Today was the first day of the ICME4 conference, a 5-day event organised by the University of Geneva and the Geneva University of music, and hosted at the Swiss Center for Affective Sciences in Geneva.
Overall very interesting presentations covering very broad subjects.
Patrik Juslin from Uppsala began the day with a very interesting theoretical talk about emotion induction in music.
He talked mainly of his work on the underlying mechanisms of emotion induction by music and the BRECVEMA framework for such studies. This framework consists on dividing musical emotions onto eight different categories : Brain Stem Reflex, Rhythmic Entrainment, Evaluative Conditioning, Contagion, Visual Imagery, Episodic Memory, Musical Expectancy, and Aesthetic Judgment.
A very interesting remark by P. Juslin was that we should not explain emotions by its mechanism, for example, it’s not because an acoustical parameter is correlated with an emotional judgment that this acoustical cue is responsible for the mechanism. We should differentiate between the manifestation of a process and the explanation of the process. As someone aptly put on twitter, “seems like most computational approaches to music emotion are based on a bad theory”.
Klaus Scherer followed with more theoretical frameworks for emotion studies, mainly about utilitarian, aesthetic emotions and epistemic emotion. Very interesting metaphor about the sweet/sour music. A question asked to participants would be, is this music sweet/sour? Nice metaphor!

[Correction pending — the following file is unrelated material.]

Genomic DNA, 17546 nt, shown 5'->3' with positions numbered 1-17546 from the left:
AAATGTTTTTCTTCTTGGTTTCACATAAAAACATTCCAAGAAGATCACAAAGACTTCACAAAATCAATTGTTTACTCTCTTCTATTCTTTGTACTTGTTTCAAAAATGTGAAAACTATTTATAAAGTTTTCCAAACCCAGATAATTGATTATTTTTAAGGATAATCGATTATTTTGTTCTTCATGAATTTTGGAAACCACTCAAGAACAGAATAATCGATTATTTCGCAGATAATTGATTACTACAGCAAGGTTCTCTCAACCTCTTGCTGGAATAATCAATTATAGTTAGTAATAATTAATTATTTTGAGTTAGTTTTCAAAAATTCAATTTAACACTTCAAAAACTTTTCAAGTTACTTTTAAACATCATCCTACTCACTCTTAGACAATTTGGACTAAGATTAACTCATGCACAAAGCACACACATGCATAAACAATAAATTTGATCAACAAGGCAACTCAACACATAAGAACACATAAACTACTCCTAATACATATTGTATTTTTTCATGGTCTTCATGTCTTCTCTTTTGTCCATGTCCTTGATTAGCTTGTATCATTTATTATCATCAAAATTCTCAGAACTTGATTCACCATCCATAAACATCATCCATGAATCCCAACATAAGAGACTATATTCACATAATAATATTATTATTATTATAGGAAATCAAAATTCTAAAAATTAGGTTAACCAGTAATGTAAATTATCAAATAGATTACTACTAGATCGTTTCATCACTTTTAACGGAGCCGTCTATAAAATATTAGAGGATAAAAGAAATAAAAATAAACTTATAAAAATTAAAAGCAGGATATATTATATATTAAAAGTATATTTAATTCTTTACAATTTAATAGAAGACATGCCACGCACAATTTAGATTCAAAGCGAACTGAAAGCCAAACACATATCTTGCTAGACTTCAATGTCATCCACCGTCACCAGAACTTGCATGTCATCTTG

The day went on and studies covered lots of subjects.
From musical gesture with M. Thompson and the analysis of visual & auditory cues for emotion perception in music, to embodied simulation to pathological studies : What are the consequences of autism and depression work in the perception of music emotions ? (C. Bortz on autism and L. Sakka on depression)
A very interesting symposium was “Implicit & Explicit processes in Music emotion” held by F. Franco from Middlesex. How does consonance affects image emotion? Which leads us to the slide of the day by Fernando Bravo (Cambridge): “If this were music played to us by aliens, are these friendly or angry aliens?”
Ah, and almost forgot the amazing work with EEG & FMRI on premature infants, very interesting data and pictures of very young babies by the group of Petra Huppi, they showed that music is influencing the brain development at this early stage!
Lots of other interesting talks and posters but tomorrow is a long day so I think I’ll have some sleep 🙂
Pablo Arias – https://twitter.com/PabloAriasMusic
PS : Don’t Miss Jean-Julien Aucouturier and Clément Canonne’s talk tomorrow morning in the main auditorium at 10:00 about social intentions in music!